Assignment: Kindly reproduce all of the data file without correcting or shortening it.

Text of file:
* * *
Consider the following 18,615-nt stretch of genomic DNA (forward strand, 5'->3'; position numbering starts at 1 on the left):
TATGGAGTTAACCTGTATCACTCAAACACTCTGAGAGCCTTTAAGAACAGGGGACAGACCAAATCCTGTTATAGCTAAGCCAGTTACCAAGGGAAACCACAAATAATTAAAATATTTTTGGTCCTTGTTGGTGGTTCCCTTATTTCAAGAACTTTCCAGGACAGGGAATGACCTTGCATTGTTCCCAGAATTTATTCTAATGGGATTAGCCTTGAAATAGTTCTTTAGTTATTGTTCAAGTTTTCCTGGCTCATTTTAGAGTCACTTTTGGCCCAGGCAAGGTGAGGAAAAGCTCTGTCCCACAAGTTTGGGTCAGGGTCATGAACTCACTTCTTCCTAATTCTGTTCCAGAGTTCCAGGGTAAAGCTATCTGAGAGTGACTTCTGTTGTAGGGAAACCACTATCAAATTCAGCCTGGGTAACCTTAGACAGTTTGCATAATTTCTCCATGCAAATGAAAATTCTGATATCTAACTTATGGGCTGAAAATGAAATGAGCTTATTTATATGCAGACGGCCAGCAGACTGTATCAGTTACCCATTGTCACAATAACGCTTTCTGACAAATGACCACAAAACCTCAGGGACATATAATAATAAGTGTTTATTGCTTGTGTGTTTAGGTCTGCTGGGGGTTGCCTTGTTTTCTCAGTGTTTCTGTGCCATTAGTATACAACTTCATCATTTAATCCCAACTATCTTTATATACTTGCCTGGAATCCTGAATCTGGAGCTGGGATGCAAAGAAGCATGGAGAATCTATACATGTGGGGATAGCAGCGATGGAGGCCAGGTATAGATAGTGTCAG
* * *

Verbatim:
Consider the following 18,615-nt stretch of genomic DNA (forward strand, 5'->3'; position numbering starts at 1 on the left):
TATGGAGTTAACCTGTATCACTCAAACACTCTGAGAGCCTTTAAGAACAGGGGACAGACCAAATCCTGTTATAGCTAAGCCAGTTACCAAGGGAAACCACAAATAATTAAAATATTTTTGGTCCTTGTTGGTGGTTCCCTTATTTCAAGAACTTTCCAGGACAGGGAATGACCTTGCATTGTTCCCAGAATTTATTCTAATGGGATTAGCCTTGAAATAGTTCTTTAGTTATTGTTCAAGTTTTCCTGGCTCATTTTAGAGTCACTTTTGGCCCAGGCAAGGTGAGGAAAAGCTCTGTCCCACAAGTTTGGGTCAGGGTCATGAACTCACTTCTTCCTAATTCTGTTCCAGAGTTCCAGGGTAAAGCTATCTGAGAGTGACTTCTGTTGTAGGGAAACCACTATCAAATTCAGCCTGGGTAACCTTAGACAGTTTGCATAATTTCTCCATGCAAATGAAAATTCTGATATCTAACTTATGGGCTGAAAATGAAATGAGCTTATTTATATGCAGACGGCCAGCAGACTGTATCAGTTACCCATTGTCACAATAACGCTTTCTGACAAATGACCACAAAACCTCAGGGACATATAATAATAAGTGTTTATTGCTTGTGTGTTTAGGTCTGCTGGGGGTTGCCTTGTTTTCTCAGTGTTTCTGTGCCATTAGTATACAACTTCATCATTTAATCCCAACTATCTTTATATACTTGCCTGGAATCCTGAATCTGGAGCTGGGATGCAAAGAAGCATGGAGAATCTATACATGTGGGGATAGCAGCGATGGAGGCCAGGTATAGATAGTGTCAG